I am not perfect.
So instead, I’m choosing to be proud.
I’m proud of who I really am and being 100% okay if it doesn’t fit in the model of perfection I once believed was the only way to live as a woman.
I’m proud of my children for their personalities and who they will grow up to be. My son, although incredibly emotional, is also THE most loving human on the planet. His emotion is intensified because I believe he also feels emotion from others just as strong. And I know that will lead him to be an amazing adult someday that this world needs.
I’m proud that everyday, between the frustrated moments and tireless requests to pick up toys, make a point to I say “I love you” to my kids everyday and make sure they know how important they are to me.
I am proud to have taken the time to invest in myself and go to therapy to work through a time that was completely debilitating in my life. Therapy has helped me heal, grow and accept the things I cannot control. I would not be where I am today without it. If you are struggling through anxiety or depression, it’s not a sign of weakness to reach out and find a therapist that’s a good fit for you. It’s a sign of strength and responsibility that you’re doing the hard inner-work to get better.
I’m proud of the work I have put into my business and the incredible people and experiences I’ve had along the way. The impact I’ve watched in other’s lives. I made a major leap in my life when I left corporate life to pursue my own business. At first, I was shameful about the decision to do so, because there are people who didn’t understand why someone would leave a comfortable job for the unknown of entrepreneurship and I’m sure so many other thoughts of disapproval. But living a life of comfort was not what I signed up for. I knew, and still know to this day, that I am meant for more. And I’m proud of my drive and calling that leads me there.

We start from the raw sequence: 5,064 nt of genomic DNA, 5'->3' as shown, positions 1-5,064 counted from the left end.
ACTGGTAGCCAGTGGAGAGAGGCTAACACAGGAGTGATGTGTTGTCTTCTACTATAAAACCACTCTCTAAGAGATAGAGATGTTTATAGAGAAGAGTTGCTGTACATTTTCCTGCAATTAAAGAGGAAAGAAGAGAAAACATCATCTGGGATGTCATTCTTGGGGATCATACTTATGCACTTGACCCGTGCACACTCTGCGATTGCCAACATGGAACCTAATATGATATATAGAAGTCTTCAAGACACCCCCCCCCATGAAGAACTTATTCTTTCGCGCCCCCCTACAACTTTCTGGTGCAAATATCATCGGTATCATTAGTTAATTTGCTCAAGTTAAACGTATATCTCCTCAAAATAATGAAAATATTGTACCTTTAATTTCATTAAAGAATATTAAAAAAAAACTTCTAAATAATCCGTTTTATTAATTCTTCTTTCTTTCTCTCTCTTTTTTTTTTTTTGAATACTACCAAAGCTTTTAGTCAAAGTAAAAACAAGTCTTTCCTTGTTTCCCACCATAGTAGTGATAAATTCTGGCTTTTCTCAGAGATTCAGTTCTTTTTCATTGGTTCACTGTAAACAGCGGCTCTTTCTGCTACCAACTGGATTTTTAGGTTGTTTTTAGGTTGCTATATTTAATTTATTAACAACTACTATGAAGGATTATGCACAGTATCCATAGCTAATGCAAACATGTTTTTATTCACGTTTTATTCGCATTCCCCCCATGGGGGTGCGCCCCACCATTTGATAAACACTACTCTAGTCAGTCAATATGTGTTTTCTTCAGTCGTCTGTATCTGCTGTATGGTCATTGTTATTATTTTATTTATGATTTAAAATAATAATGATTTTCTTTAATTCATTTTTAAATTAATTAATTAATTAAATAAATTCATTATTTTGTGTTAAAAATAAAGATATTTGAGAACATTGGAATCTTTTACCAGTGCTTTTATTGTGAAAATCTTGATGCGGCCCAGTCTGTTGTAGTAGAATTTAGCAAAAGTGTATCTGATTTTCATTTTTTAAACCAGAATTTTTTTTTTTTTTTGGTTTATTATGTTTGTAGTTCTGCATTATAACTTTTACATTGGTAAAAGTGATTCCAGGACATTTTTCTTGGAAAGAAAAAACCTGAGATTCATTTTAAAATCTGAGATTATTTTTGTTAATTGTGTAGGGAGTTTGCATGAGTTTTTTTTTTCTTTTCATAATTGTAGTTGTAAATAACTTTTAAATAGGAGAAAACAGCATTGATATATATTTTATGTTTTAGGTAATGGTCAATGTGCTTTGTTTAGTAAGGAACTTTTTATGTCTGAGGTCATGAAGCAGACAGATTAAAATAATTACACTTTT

Here’s the part I still am working on. In letting go of the perfection, it also means letting go to of what other people think, and accepting that there are people out there that will continue to judge, poke holes, and hurt.
At the core of it all, Perfect and proud are perceptions and feelings you create in yourself. YOU define what perfect is in your life. That might not align with the idea of perfect to your best friend, or your mom, or your co-worker, and that’s fine. Perfect is not a single definition, it’s what you make it. So, by letting go of the expectation to uphold to everyone else’s definition of perfect, you can stand proud for the definition you’ve created for yourself.
I’ve learned to embrace and accept that this definition of perfection that I’ve defined all my life might be something I have to continue to work on, just like anxiety. And through that journey, I will choose to be proud, and little by little, let go of the need to be everyone else’s perfect.